Please use this identifier to cite or link to this item: http://hdl.handle.net/123456789/1018
Title: LATE CRETACEOUS-PALEOCENE MICROBIOTA FROM DECCAN VOLCANIC PROVINCE, PENINSULAR INDIA
Authors: Sharma, Ritu
Keywords: PENINSULAR
MICROBIOTA
VOLCANIC
EARTH SCIENCE
Issue Date: 2008
Abstract: This dissertation reports on biostratigraphic, paleoenvironmental, paleoecologic and biogeographic aspects of end Cretaceous-early Paleocene intertrappean deposits, based on investigations carried out in nine selected sections across the Deccan Traps volcanic province of peninsular India. These investigations (Dayapar, Virani, Lakshmipur, Anjar in District Kutch, Gujarat; Jhilmili in District Chhindwara and Phulsagar in District Mandla, both in Madhya Pradesh; Nahardi in District Jhalawar, Rajasthan; Papro in District Lalitpur, Uttar Pradesh; Duddukuru in East Godavari District, Andhra Pradesh) provide new insights into our understanding ofecosystems that existed during the Deccan Traps volcanic episode. The discovery of planktic foraminifers and brackish water ostracods in the Deccan intertrappean deposits at Jhilmili in central India is one of the most important highlights of this dissertation with major implications for central India's paleogeography during the K-T transition. The discovery indicates that the main Deccan province, generally considered to be terrestrial in nature, may also contain intervals of brackish to marine deposition. The recovered assemblage comprises a number of early Danian (P1a) planktic foraminifers (including Parasubbotina pseudobulloides, Subbotina triloculinoides, Praemurica taurica and Globigerina (E.) pentagona) and a brackish water ostracod species (Neocyprideis cf. N. raoi) The discovery has a two-fold significance. First, it reveals a marine seaway in central India during the Maastrichtian - early Paleocene and second, it supports that the K-T boundary is at or near the end of the main phase of Deccan volcanism (e.g., top of the Ambenali Formation) consistent with recent results from Rajahmundry (Keller et ah, 2008; Jay and Widdowson, 2008). The proposed marine incursions during the K/T transition may possibly have followed the Narmada and Tapti rift zones where a major transgression is already known to have existed during the Cenomanian- Turonian (Bagh Beds). The recovery of a freshwater ostracod assemblage (12 spp.), for the first time from the Paleocene-aged Deccan intertrappean deposits of Papro (District Lalitpur, Uttar Pradesh) is another important find being reported in this doctoral investigation. The assemblage, with strikingly similarities to those previously documented from a number of Maastrichtian Deccan intertrappean deposits, including some with dinosaur remains (such as Dayapar and Anjar in Kutch), shows that the intertrappean freshwater ostracods were one of the least affected communities, at least qualitatively, across the Cretaceous-Tertiary transition. Paleoecologically, the analysis of Deccan intertrappean ostracods from widely separated sections (Nahardi, Dayapar, Phulsagar, and Papro) reveals an admixed assemblage suggestive of a lacustrine system that comprised a core of permanent water and a periphery that was subject to intermittent desiccation during dry seasons. A preliminary attempt was made for the first time to analyze the carbon and oxygen stable isotopes of ostracod shells recovered from the Lakshmipur intertrappean deposits of Kutch. Although essentially tentative, the study suggests that evaporative conditions prevailed intermittently during the deposition of Lakshmipur intertrappeans. However, this tentative conclusion needs supportive evidence from the presence of evaporative minerals. Investigations of biogeographic aspects of the intertrappean freshwater ostracods have helped to reconcile a long standing apparent conflict between the geophysical and paleontological data. These freshwater ostracods show strong endemism at species level and do not indicate close Asian affinities as previously claimed. At the generic level, the intertrappean ostracods are cosmopolitan and show nearly as much affinity with European and North American Cretaceous ostracods as they do with other Asian faunas. The extensive ostracod endemism suggests India's geographic isolation around the K-T boundary time, consistent with the traditional geophysical data that show India as northward moving island continent during this interval.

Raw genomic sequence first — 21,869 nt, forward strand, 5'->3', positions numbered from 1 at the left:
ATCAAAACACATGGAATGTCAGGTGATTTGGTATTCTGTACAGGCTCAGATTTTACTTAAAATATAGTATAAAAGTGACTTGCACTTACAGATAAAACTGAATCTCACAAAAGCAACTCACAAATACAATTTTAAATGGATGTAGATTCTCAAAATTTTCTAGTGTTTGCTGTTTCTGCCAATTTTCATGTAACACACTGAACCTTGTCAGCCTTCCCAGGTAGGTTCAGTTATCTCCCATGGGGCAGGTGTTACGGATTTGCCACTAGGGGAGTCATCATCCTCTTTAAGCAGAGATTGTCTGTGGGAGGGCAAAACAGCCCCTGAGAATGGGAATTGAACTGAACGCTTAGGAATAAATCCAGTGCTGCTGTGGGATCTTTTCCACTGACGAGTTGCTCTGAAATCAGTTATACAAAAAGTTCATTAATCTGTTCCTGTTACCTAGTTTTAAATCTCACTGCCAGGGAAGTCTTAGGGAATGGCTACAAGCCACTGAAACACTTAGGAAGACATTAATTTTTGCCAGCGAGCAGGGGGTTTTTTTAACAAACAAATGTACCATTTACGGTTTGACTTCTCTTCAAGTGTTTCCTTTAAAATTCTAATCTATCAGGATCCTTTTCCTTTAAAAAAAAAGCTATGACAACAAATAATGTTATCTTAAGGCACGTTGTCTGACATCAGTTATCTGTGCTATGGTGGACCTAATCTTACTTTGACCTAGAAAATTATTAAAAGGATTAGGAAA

URI: http://hdl.handle.net/123456789/1018
Other Identifiers: Ph.D
Appears in Collections:DOCTORAL THESES (Earth Sci.)

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